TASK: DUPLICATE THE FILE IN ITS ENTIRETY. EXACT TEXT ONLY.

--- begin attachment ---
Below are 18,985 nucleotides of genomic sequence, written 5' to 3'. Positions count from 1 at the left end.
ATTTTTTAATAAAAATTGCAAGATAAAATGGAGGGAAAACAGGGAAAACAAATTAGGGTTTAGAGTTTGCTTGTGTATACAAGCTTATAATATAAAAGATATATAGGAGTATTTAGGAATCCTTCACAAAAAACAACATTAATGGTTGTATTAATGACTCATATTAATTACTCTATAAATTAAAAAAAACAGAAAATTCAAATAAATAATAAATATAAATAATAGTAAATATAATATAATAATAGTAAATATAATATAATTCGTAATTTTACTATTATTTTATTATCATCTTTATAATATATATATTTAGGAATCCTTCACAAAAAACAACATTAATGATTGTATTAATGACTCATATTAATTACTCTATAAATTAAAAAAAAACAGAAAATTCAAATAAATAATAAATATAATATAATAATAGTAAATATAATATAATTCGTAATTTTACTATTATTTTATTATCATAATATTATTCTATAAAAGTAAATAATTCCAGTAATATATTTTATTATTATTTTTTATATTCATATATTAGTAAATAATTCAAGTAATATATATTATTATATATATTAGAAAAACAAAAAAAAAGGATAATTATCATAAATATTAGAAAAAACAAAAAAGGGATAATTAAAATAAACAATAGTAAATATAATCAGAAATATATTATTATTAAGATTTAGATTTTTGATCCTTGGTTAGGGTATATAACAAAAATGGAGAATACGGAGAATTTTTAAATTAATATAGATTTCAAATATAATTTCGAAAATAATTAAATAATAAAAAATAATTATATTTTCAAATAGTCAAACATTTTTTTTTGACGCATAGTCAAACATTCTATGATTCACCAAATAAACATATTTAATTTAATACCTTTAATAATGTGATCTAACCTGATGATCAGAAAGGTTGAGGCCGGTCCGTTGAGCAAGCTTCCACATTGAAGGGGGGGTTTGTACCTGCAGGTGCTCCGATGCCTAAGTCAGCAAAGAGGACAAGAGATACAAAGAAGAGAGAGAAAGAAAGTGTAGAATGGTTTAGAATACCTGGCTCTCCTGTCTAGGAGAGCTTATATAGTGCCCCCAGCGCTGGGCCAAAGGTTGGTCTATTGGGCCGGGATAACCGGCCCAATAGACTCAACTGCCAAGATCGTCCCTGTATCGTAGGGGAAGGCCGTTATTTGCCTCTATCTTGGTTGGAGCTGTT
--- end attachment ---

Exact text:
Below are 18,985 nucleotides of genomic sequence, written 5' to 3'. Positions count from 1 at the left end.
ATTTTTTAATAAAAATTGCAAGATAAAATGGAGGGAAAACAGGGAAAACAAATTAGGGTTTAGAGTTTGCTTGTGTATACAAGCTTATAATATAAAAGATATATAGGAGTATTTAGGAATCCTTCACAAAAAACAACATTAATGGTTGTATTAATGACTCATATTAATTACTCTATAAATTAAAAAAAACAGAAAATTCAAATAAATAATAAATATAAATAATAGTAAATATAATATAATAATAGTAAATATAATATAATTCGTAATTTTACTATTATTTTATTATCATCTTTATAATATATATATTTAGGAATCCTTCACAAAAAACAACATTAATGATTGTATTAATGACTCATATTAATTACTCTATAAATTAAAAAAAAACAGAAAATTCAAATAAATAATAAATATAATATAATAATAGTAAATATAATATAATTCGTAATTTTACTATTATTTTATTATCATAATATTATTCTATAAAAGTAAATAATTCCAGTAATATATTTTATTATTATTTTTTATATTCATATATTAGTAAATAATTCAAGTAATATATATTATTATATATATTAGAAAAACAAAAAAAAAGGATAATTATCATAAATATTAGAAAAAACAAAAAAGGGATAATTAAAATAAACAATAGTAAATATAATCAGAAATATATTATTATTAAGATTTAGATTTTTGATCCTTGGTTAGGGTATATAACAAAAATGGAGAATACGGAGAATTTTTAAATTAATATAGATTTCAAATATAATTTCGAAAATAATTAAATAATAAAAAATAATTATATTTTCAAATAGTCAAACATTTTTTTTTGACGCATAGTCAAACATTCTATGATTCACCAAATAAACATATTTAATTTAATACCTTTAATAATGTGATCTAACCTGATGATCAGAAAGGTTGAGGCCGGTCCGTTGAGCAAGCTTCCACATTGAAGGGGGGGTTTGTACCTGCAGGTGCTCCGATGCCTAAGTCAGCAAAGAGGACAAGAGATACAAAGAAGAGAGAGAAAGAAAGTGTAGAATGGTTTAGAATACCTGGCTCTCCTGTCTAGGAGAGCTTATATAGTGCCCCCAGCGCTGGGCCAAAGGTTGGTCTATTGGGCCGGGATAACCGGCCCAATAGACTCAACTGCCAAGATCGTCCCTGTATCGTAGGGGAAGGCCGTTATTTGCCTCTATCTTGGTTGGAGCTGTT